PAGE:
Basic Exposure Fixes

Features Used:

  • Blowout highlighting
  • Quick Edits

 

Just about every photograph that I edit gets some exposure fixes, either because I had the camera settings wrong, or because I had them right and yet my pictures still feel a bit flat. The solution for both of these dates back to film photography, and Zoner makes it quick and simple.

Remember, a good exposure is one where neither the lightest nor the darkest parts of the picture have lost detail due to running into the “wall” of pure white or pure black. When they do run into that wall, you get blowout, e.g. a bright cloudy sky turning into one blob of pure white.

There are many written words out there about how to set up exposure and the in-camera factors behind it (shutter, aperture, and ISO). In short, it’s fundamental for anyone who takes photography seriously, so when you do get it wrong in the camera, you need to at least fix it afterwards.

1

For our illustration, we’ll use this picture, taken against the light. Due to bad exposure, it’s too light and it feels vaguely like it’s covered in a haze. Its histogram shows an exclamation point, indicating that it suffers from blowout. We could also learn this using in-picture highlighting: View-Show Blowout (Shift+O). When doing the edits that follow, we’ll leave Show Blowout on nonstop.

Blowout highlighting. There is some heavy red-channel blowout in the girls’ faces.

As a quick first step, we go for the Exposure slider. It moves the whole histogram right or left (it brightens or darkens all the light tones). Our goal is to get as much information as we can into the photo’s dynamic range—into its histogram.

For this picture, we’ll move Exposure down until the blowout warning disappears. (Note.: In this case, we’re only masking the problem. When a picture has blowout, the color information from the affected areas can never actually be recovered, except in some cases for pictures in RAW format.)

When we plan to work with the Curves or Levels tools, we use Exposure to move the histogram towards the middle. But here we’re in a hurry, so we instead keep the light tones running up to the edge of the histogram, so we’ll be able to make do with just what’s in Quick Edits. Now our color information is readied for further work, and we turn off blowout display.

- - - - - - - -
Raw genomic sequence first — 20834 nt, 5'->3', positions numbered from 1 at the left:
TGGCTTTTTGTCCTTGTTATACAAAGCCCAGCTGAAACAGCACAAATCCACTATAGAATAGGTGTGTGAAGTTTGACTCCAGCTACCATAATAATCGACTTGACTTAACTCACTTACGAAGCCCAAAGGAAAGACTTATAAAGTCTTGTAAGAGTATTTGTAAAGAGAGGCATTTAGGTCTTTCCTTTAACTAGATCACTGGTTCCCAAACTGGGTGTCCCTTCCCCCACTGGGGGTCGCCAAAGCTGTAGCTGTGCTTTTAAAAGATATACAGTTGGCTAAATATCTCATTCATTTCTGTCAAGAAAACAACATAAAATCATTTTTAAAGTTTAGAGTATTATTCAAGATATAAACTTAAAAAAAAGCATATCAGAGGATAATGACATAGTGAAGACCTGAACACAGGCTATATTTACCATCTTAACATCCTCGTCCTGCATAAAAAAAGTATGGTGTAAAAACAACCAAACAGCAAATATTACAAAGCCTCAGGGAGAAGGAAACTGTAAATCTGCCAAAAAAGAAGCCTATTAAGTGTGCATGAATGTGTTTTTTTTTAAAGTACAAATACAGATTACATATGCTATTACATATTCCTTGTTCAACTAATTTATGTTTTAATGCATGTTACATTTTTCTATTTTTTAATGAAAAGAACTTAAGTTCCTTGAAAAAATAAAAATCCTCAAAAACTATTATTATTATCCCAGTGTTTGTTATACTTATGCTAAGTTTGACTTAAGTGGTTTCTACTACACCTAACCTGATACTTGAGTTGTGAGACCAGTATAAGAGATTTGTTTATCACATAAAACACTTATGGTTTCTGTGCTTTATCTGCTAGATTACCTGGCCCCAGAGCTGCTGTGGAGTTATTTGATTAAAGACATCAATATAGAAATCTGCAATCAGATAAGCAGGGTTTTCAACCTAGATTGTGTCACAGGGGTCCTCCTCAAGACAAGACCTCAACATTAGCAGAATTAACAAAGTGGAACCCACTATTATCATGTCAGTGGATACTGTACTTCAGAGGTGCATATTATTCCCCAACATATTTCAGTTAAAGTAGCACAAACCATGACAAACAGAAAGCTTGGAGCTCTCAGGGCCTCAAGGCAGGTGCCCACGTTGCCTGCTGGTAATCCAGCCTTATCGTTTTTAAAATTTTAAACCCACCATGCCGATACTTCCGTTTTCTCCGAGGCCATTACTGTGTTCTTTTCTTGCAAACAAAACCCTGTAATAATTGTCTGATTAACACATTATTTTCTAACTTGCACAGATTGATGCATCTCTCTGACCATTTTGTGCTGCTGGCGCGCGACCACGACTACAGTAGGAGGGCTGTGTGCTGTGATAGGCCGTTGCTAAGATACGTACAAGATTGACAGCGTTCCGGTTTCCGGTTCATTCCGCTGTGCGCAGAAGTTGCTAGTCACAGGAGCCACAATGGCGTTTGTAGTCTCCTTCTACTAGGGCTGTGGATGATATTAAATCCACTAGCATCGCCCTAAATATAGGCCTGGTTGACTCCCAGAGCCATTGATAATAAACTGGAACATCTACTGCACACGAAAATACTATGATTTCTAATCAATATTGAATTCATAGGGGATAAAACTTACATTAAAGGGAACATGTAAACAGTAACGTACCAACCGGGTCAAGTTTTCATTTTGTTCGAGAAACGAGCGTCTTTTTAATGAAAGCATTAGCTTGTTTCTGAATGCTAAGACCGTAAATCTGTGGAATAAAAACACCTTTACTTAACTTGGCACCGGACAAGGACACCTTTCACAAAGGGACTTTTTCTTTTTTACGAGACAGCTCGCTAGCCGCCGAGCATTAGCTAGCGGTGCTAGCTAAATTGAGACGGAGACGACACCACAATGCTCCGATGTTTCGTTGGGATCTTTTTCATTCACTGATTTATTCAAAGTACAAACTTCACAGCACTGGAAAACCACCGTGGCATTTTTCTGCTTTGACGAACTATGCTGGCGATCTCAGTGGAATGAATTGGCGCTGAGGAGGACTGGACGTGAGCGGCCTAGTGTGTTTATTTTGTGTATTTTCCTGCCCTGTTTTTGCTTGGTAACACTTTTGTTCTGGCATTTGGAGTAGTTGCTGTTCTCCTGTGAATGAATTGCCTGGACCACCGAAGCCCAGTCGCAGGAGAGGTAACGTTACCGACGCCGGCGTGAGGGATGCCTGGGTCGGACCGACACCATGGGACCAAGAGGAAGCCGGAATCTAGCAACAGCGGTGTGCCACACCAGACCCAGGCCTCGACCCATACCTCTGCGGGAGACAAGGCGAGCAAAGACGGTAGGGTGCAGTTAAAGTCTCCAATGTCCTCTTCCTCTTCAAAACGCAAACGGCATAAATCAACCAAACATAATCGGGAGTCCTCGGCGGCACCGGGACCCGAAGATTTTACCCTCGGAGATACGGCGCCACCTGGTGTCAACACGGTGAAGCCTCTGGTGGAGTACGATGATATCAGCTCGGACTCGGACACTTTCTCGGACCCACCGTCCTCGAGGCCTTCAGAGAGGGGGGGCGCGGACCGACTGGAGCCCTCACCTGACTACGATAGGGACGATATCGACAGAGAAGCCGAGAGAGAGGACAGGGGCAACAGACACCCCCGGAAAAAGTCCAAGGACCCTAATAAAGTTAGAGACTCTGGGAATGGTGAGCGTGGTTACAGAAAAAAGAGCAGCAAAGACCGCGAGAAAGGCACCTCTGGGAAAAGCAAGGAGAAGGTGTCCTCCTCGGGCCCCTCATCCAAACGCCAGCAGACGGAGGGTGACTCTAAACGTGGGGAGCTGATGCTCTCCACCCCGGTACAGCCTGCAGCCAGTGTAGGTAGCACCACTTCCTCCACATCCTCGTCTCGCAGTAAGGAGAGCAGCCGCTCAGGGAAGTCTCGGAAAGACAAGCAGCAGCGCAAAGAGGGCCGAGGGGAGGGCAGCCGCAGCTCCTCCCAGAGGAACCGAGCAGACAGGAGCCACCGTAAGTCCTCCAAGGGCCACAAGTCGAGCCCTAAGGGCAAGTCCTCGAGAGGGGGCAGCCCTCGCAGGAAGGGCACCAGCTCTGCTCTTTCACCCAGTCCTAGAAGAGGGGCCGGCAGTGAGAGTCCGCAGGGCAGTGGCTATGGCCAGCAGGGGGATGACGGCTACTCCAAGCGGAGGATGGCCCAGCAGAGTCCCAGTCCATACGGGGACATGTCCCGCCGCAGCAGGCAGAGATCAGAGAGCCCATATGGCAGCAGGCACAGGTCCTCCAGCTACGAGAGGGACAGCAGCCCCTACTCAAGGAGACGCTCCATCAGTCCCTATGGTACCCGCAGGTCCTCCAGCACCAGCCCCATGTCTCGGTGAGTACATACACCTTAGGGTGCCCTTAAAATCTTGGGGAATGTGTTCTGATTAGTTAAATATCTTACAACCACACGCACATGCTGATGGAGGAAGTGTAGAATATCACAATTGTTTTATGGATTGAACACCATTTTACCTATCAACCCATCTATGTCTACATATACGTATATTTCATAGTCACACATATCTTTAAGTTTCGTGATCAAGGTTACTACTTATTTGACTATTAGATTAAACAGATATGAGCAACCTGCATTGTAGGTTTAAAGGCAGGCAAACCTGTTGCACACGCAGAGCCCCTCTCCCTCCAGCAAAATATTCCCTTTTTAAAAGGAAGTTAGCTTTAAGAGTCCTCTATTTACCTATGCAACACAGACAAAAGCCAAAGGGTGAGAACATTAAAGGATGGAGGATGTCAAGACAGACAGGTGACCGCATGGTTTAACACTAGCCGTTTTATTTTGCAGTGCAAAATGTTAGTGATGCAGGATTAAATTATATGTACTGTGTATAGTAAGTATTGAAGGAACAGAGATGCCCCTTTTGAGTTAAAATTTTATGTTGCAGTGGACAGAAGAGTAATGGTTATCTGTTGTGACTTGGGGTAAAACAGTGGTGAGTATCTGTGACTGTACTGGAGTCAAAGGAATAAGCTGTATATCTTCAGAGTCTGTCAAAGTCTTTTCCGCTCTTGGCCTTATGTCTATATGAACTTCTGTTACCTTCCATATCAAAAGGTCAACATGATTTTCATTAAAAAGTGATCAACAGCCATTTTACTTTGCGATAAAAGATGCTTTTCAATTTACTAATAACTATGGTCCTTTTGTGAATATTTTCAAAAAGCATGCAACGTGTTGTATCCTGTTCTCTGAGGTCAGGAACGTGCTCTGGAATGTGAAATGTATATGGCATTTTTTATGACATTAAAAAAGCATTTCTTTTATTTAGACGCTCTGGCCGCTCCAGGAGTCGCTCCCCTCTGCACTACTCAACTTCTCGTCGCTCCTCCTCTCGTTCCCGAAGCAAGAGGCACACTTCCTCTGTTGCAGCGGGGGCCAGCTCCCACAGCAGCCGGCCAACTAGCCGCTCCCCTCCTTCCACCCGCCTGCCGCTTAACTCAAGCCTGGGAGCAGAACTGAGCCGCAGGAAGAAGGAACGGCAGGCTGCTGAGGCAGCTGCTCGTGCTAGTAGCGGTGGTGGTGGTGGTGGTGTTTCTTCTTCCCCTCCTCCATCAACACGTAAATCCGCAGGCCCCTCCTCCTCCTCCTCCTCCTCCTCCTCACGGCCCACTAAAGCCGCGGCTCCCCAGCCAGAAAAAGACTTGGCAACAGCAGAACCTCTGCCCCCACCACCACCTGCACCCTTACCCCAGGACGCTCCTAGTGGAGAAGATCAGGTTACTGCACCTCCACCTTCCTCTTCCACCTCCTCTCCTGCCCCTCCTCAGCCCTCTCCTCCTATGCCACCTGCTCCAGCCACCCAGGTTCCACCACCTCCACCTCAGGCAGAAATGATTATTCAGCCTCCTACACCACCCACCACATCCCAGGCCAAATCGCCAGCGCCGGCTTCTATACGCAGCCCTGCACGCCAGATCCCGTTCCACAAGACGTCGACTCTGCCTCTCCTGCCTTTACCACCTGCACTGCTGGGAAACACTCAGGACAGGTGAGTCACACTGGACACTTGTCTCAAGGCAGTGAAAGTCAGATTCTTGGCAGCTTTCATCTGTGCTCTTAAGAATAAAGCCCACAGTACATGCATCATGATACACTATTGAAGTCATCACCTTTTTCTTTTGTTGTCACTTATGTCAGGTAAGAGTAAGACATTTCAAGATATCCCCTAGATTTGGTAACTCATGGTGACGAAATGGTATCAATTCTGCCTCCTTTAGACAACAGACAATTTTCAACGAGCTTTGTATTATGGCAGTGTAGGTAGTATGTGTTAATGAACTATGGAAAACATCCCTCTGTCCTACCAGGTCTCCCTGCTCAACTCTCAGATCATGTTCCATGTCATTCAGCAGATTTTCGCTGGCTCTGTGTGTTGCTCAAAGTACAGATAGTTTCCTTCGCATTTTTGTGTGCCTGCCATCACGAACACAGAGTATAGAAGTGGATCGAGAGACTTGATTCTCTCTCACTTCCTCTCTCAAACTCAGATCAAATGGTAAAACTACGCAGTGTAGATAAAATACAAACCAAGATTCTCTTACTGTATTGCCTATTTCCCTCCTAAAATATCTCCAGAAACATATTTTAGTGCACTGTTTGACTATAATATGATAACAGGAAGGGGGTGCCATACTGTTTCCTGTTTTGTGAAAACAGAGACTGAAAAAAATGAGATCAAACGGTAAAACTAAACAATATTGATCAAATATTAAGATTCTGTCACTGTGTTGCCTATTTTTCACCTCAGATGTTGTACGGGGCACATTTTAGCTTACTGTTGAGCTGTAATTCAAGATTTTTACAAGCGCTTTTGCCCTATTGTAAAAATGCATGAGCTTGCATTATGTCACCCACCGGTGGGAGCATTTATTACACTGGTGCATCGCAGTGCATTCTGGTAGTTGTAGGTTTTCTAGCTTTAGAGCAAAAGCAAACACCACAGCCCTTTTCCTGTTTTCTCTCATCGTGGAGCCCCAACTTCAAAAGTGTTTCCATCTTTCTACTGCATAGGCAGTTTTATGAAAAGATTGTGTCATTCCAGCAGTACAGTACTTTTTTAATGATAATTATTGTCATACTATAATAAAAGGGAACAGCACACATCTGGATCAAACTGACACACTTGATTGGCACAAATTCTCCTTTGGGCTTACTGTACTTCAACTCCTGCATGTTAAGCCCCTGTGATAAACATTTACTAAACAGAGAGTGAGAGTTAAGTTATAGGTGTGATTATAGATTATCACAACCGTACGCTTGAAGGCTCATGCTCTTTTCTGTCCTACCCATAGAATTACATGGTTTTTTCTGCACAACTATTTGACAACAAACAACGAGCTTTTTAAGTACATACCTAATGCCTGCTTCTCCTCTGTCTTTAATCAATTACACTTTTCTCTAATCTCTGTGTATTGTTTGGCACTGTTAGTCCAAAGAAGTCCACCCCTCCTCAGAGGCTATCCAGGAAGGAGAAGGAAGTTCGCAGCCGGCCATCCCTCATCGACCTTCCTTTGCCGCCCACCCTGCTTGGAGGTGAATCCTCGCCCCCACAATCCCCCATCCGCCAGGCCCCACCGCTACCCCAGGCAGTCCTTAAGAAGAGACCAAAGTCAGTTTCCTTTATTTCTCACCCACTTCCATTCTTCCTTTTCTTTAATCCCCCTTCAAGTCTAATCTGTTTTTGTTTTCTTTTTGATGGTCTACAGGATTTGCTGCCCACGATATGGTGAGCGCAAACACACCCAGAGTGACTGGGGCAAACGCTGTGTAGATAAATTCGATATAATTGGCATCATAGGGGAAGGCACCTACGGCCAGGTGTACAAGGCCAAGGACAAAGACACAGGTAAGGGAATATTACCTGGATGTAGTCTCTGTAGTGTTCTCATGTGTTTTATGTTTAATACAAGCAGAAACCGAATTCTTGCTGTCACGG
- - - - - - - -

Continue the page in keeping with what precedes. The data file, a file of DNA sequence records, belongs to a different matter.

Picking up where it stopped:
Exposure—shifts right and left
Darken highlights—adjusts in right third
Brighten shadows—adjusts in left third
Black point—moves histogram edge right
Contrast—stretches out histogram on both sides
Clarity—increases contrast at edges

2

The photo is better off now, but it still looks like it was taken through glass. It’s short on contrast—on any real difference between light and dark. Normally, we’d use the Contrast slider to fix this, but here it would be a mistake. Contrast would push the histogram to the sides, giving us back the blowout we just got rid of. So instead we’ll move the Black point until the picture contains some absolute black—in other words, until the left end of the histogram curve hits the edge of the chart.

3

We wrap up our exposure edits with Darken highlights and Brighten shadow. The great thing about these sliders is that they only change part of the histogram. Darken highlights has almost no effect on the photo’s dark areas and vice versa.

Here we slightly brighten the shadows to draw out some detail. Note how Contrast got replaced in our workflow by other, gentler functions. Clarity deserves a boost in this picture, and in most pictures. We would only reduce Clarity when going for a dreamy photo, showing for example a portrait or flowers.

The final picture.

What You’ve Learned

  • How to read a histogram
  • How to avoid blowout
  • How to use the basic exposure edits
  • How to add contrast to a photo

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